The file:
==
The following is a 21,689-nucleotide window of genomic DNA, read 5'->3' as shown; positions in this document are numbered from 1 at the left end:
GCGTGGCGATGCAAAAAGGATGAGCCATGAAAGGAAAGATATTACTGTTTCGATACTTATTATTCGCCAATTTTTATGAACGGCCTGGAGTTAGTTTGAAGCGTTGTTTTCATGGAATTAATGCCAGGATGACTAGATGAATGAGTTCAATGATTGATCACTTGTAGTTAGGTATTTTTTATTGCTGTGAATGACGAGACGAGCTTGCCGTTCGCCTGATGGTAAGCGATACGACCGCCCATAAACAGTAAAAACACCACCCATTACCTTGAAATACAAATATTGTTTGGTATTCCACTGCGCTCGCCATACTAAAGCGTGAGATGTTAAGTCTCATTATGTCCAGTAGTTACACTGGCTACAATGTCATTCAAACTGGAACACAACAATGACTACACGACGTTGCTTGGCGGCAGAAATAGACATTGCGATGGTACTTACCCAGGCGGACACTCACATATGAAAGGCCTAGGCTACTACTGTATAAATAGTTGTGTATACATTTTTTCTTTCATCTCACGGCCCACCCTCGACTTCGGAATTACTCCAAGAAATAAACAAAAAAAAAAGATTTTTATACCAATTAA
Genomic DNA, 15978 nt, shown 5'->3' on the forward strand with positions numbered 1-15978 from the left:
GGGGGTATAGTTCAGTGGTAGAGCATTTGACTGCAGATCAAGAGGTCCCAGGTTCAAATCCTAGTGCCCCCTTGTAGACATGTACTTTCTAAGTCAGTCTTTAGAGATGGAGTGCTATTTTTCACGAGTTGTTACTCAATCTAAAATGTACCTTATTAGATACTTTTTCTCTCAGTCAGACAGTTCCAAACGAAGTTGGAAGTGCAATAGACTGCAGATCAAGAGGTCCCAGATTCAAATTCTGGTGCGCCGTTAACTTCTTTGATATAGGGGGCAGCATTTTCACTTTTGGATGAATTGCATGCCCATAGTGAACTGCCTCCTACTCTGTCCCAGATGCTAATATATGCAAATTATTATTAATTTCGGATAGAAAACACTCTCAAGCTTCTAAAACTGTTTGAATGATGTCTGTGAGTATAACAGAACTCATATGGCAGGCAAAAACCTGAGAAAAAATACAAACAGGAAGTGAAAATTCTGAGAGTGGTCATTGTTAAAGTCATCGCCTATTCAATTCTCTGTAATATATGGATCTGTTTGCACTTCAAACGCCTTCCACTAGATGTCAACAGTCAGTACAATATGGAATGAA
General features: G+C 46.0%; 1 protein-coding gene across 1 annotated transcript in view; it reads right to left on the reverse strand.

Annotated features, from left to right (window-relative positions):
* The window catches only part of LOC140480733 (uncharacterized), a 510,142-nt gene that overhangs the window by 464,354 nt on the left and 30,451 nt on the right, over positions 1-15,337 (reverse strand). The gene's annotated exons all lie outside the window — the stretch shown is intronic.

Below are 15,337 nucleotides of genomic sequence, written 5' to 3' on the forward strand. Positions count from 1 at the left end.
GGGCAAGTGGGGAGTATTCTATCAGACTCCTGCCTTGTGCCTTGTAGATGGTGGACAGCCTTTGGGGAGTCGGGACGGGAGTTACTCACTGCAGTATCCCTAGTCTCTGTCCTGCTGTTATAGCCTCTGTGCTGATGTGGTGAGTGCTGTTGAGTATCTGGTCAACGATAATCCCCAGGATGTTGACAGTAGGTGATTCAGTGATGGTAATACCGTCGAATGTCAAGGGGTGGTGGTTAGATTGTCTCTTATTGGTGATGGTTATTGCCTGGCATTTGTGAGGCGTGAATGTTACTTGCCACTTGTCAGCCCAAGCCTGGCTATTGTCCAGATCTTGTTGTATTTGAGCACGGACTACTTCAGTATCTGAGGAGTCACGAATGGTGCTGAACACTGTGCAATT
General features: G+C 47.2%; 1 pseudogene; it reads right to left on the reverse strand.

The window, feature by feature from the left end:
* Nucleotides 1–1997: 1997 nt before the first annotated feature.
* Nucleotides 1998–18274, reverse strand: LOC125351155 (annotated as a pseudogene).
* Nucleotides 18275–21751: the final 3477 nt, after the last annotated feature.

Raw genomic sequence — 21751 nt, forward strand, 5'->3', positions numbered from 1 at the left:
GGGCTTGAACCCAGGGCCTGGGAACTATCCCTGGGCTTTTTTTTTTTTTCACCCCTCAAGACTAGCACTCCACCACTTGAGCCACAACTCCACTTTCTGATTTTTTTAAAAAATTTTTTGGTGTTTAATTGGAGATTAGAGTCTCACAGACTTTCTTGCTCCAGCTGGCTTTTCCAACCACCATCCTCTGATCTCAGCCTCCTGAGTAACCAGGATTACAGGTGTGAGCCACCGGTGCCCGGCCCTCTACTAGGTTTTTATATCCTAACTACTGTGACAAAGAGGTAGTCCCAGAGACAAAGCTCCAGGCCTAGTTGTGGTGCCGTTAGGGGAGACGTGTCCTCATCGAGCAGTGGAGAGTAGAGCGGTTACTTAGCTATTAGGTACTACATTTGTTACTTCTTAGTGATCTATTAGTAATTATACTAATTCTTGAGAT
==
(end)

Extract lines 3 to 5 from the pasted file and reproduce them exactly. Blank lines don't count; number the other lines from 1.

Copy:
Genomic DNA, 15978 nt, shown 5'->3' on the forward strand with positions numbered 1-15978 from the left:
GGGGGTATAGTTCAGTGGTAGAGCATTTGACTGCAGATCAAGAGGTCCCAGGTTCAAATCCTAGTGCCCCCTTGTAGACATGTACTTTCTAAGTCAGTCTTTAGAGATGGAGTGCTATTTTTCACGAGTTGTTACTCAATCTAAAATGTACCTTATTAGATACTTTTTCTCTCAGTCAGACAGTTCCAAACGAAGTTGGAAGTGCAATAGACTGCAGATCAAGAGGTCCCAGATTCAAATTCTGGTGCGCCGTTAACTTCTTTGATATAGGGGGCAGCATTTTCACTTTTGGATGAATTGCATGCCCATAGTGAACTGCCTCCTACTCTGTCCCAGATGCTAATATATGCAAATTATTATTAATTTCGGATAGAAAACACTCTCAAGCTTCTAAAACTGTTTGAATGATGTCTGTGAGTATAACAGAACTCATATGGCAGGCAAAAACCTGAGAAAAAATACAAACAGGAAGTGAAAATTCTGAGAGTGGTCATTGTTAAAGTCATCGCCTATTCAATTCTCTGTAATATATGGATCTGTTTGCACTTCAAACGCCTTCCACTAGATGTCAACAGTCAGTACAATATGGAATGAA
General features: G+C 46.0%; 1 protein-coding gene across 1 annotated transcript in view; it reads right to left on the reverse strand.